ALLEN PARK, Mich. – It was, simply, not good enough. The Detroit Lions know that. The team’s head coach, Matt Patricia, knows it and so does his boss, general manager Bob Quinn. What happened during the 2018 season was a multi-level failure.
As multiple players had said over the last few weeks of the team’s 6-10 campaign, Detroit lacked consistency. The Lions didn’t win back-to-back games without a bye in between all year long. The offense sputtered, leading to Jim Bob Cooter’s dismissal. The defense improved as the year progressed, but the bar was so low the first few weeks of the season there was nowhere to go but up. Even special teams, a consistent strength the last five seasons, struggled.
“A disappointing season for us overall, on the whole,” Quinn said. “All of us kind of had high expectations going into this year and there’s really a fine line between winning and losing in this league. Three games that we lost by a total of six points.”
There were also six games where the Lions lost by double-digits – a clear sign of a talent-deficient roster at multiple positions. Some were obvious – the pass-rush problem – and others, like tight end, which were a surprise.
The Lions recognize it now, even if there was initial surprise. The Golden Tate trade was a likely sign, but by then, Detroit already had major issues. The good news for the Lions is they at least have a starting point for the future. Quinn has the confidence he knows how to fix the Lions.
He says he’s “determined to make this team better” and that “I know what this team needs.” The Lions are banking on it. If he doesn’t, Detroit is likely to undergo a much larger, top-down restructuring that would necessitate a full rebuild.
It is something Quinn is trying to avoid. So here’s where he’ll start.
“We need more playmakers on both sides of the ball,” Quinn said. “I think we need more consistency.”
The next evaluation phase begins at college all-star games over the next month. They’ll discuss everything – their roster, their free agents, potential other free agents, possible trades and the incoming college players – to try and figure out what players might work best.
Quinn did a decent job identifying that in the last 12 months. Devon Kennard was a good find at linebacker. Romeo Okwara was a surprising waiver-wire standout and trading for Eli Harold worked reasonably well. Trading for Damon Harrison in season – already a Lions defensive centerpiece – might be the best move Quinn has made as general manager. The Harrison and Kennard moves shored up roster holes for the long term.
Now Quinn has to do more of it. He didn’t want to get into specifics, yet there were some things from his season-ending news conference that made some needs clear.
The Lions tried seemingly almost everything to snag a top-flight tight end after releasing Eric Ebron. He acknowledged trying to trade for Rob Gronkowski. He said they spoke with almost every top tight end on the market – and got priced out of some options. At the trade deadline, Quinn talked with multiple teams about trading for a high-level tight end. Considering Luke Willson and Levine Toilolo are free agents – and only Toilolo played well – the position is a clear need. Not the top need, but one the Lions are going to address.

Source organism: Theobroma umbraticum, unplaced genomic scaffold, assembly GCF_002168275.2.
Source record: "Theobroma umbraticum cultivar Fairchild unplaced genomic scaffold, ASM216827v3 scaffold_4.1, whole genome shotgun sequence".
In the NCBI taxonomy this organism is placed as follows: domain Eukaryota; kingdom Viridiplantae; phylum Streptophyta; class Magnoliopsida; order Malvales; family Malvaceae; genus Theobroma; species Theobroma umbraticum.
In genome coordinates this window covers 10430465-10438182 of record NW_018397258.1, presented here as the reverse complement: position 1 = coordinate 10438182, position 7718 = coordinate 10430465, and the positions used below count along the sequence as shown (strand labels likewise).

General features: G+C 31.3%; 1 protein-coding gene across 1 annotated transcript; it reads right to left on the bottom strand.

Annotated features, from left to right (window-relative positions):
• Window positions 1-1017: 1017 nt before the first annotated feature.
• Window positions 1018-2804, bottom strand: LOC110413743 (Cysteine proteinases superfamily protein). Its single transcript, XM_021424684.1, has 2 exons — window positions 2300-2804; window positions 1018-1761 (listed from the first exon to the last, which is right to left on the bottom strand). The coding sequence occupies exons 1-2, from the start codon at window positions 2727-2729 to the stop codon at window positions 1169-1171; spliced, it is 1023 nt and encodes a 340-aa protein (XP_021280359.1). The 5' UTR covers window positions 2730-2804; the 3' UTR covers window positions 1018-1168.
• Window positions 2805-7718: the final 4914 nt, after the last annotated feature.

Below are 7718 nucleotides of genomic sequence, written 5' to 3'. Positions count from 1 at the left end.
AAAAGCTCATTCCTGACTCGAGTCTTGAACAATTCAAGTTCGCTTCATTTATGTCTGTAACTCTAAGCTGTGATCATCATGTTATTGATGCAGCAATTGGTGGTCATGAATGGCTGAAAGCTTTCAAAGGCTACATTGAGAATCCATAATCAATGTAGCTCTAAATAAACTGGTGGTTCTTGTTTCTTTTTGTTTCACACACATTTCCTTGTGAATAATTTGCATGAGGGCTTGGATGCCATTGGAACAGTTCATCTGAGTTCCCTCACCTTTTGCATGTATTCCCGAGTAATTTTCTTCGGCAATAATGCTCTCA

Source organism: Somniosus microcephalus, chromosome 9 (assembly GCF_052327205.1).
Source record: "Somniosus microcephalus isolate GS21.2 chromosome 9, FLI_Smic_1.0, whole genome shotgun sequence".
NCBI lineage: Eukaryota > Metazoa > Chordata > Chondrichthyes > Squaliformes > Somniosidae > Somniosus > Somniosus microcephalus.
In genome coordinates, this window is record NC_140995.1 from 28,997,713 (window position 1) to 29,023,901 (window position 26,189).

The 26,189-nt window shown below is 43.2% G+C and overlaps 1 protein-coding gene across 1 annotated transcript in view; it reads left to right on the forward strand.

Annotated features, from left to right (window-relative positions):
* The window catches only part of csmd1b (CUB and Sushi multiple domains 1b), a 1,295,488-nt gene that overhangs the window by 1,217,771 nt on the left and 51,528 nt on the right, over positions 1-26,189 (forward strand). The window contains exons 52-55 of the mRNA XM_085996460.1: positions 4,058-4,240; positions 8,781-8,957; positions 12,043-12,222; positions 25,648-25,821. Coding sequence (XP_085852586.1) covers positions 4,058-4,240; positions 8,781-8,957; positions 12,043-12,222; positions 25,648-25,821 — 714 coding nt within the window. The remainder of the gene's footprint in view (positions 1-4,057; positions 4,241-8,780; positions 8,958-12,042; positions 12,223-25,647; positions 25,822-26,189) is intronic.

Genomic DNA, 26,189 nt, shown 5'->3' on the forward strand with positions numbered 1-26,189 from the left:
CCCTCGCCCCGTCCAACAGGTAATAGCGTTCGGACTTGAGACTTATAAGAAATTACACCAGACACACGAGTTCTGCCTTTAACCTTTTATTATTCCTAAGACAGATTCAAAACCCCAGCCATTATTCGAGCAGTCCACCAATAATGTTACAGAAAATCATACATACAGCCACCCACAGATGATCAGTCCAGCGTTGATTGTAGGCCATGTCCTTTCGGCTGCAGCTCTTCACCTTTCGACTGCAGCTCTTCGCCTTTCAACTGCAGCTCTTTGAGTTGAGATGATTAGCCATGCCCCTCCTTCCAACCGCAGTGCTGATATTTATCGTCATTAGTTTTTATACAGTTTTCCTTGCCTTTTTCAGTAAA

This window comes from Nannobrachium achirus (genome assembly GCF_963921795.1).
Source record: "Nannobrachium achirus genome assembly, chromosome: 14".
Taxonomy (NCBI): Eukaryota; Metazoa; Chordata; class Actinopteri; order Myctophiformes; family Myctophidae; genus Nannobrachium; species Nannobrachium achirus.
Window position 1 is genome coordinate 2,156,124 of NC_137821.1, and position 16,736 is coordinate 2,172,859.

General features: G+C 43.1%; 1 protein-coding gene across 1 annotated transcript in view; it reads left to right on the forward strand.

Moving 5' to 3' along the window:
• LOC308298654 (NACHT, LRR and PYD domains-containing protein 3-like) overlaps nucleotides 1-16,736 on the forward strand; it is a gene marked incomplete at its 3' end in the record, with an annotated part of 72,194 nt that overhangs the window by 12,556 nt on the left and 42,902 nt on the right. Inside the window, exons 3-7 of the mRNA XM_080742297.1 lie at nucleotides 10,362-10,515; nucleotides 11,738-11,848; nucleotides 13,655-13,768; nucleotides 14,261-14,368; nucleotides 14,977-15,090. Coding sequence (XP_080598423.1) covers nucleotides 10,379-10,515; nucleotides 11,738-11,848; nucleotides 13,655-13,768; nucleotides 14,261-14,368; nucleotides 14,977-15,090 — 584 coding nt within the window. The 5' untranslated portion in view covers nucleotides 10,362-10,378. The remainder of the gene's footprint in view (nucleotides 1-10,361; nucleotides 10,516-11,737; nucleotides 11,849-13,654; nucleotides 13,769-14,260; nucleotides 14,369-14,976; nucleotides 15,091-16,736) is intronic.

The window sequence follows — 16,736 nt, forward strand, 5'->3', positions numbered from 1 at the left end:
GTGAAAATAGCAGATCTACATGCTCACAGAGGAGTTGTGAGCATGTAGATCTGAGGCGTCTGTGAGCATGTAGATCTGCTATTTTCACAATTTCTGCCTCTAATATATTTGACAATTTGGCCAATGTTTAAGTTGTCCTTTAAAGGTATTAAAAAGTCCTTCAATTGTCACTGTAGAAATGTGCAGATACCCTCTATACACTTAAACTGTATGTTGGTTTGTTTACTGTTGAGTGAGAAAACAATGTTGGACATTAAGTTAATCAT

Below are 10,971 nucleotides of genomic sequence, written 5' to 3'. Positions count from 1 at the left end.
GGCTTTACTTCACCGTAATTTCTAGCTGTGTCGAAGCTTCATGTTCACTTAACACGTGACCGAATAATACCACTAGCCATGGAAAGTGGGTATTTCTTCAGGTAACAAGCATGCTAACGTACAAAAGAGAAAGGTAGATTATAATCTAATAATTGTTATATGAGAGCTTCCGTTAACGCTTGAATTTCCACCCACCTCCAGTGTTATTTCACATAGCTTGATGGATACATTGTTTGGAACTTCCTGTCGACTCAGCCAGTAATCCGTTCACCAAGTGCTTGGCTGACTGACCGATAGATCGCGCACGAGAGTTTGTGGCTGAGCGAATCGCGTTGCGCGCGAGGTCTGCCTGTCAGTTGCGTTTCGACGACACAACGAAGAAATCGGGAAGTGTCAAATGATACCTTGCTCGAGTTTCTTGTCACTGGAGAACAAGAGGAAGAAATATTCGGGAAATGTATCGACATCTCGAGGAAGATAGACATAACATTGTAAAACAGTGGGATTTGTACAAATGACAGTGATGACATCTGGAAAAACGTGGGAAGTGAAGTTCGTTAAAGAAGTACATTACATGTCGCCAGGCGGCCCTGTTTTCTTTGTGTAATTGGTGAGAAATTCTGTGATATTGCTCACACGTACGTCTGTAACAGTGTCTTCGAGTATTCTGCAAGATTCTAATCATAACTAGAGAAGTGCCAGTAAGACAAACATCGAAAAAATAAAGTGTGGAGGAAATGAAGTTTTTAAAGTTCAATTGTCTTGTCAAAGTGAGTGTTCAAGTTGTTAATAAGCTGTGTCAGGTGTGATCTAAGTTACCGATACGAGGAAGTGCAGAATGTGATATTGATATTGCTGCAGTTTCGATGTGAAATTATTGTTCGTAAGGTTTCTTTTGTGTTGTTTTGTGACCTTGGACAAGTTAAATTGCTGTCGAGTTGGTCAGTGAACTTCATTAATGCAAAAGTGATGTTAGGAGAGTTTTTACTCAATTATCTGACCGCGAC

With Ezekiel Ansah heading toward free agency, finding a consistent edge rusher is paramount in either the draft or free agency, either at linebacker or end to replicate Ansah’s when-healthy production. Re-signing Okwara and Jarrad Davis’ development could help, but it’s a position that needs addressing.
There are also offensive holes. The line, while better, needs to look to the future on the right side. Tyrell Crosby could be an option at tackle, but a long-term fix at right guard is necessary. So are more playmakers at receiver, particularly in the slot. Kenny Golladay and Marvin Jones Jr. are strong outside options and have chemistry with Matthew Stafford.
Neither creates separation regularly or draws middle-of-the-field attention to give Golladay and Jones a chance on deeper balls. This is where Tate was so valuable – and where the Lions have to consider investing.
Quinn did a good job in other areas, though.
“We’re a more physical team,” Quinn said. “I think we have a much better and sound fundamentally defense, especially run defense. I think we play a physical brand of football, which before, I didn’t think that was the case my first year or two. I think this year we drastically improved that.
" ... I think the same thing can be said for the offensive line and the running game. So, I know that part is better. I think other things definitely need to improve. We’re going to work on that this year and just add as many playmakers as we can to this team.”
Beyond playmakers, Quinn’s coach needs to evolve. While he didn’t want to evaluate Patricia publicly, he said that he often gives him feedback and that they have honest and straightforward conversations. This situation is new for both of them. Not the honesty – they’ve known each other for years – but the position they are in.
Patricia has never had a losing NFL season. Quinn hasn’t in over a decade.
“He has a good understanding of his strengths, his limitations, and he’s going to take this offseason, as we all do, look back and say, ‘Hey, what can I change?’ Because, obviously, we have to do better,” Quinn said. “Six wins, it is what it is, and I’m going to look at myself in the mirror and see what I can do better. I’m sure Matt is going to do the same. I know he will. I know our coaches will and I know our players will.
“I don’t think we’re all sitting here saying we have all the answers. I think we’re going to really work hard to get new answers, so our record improves.”
The Lions have no other choice.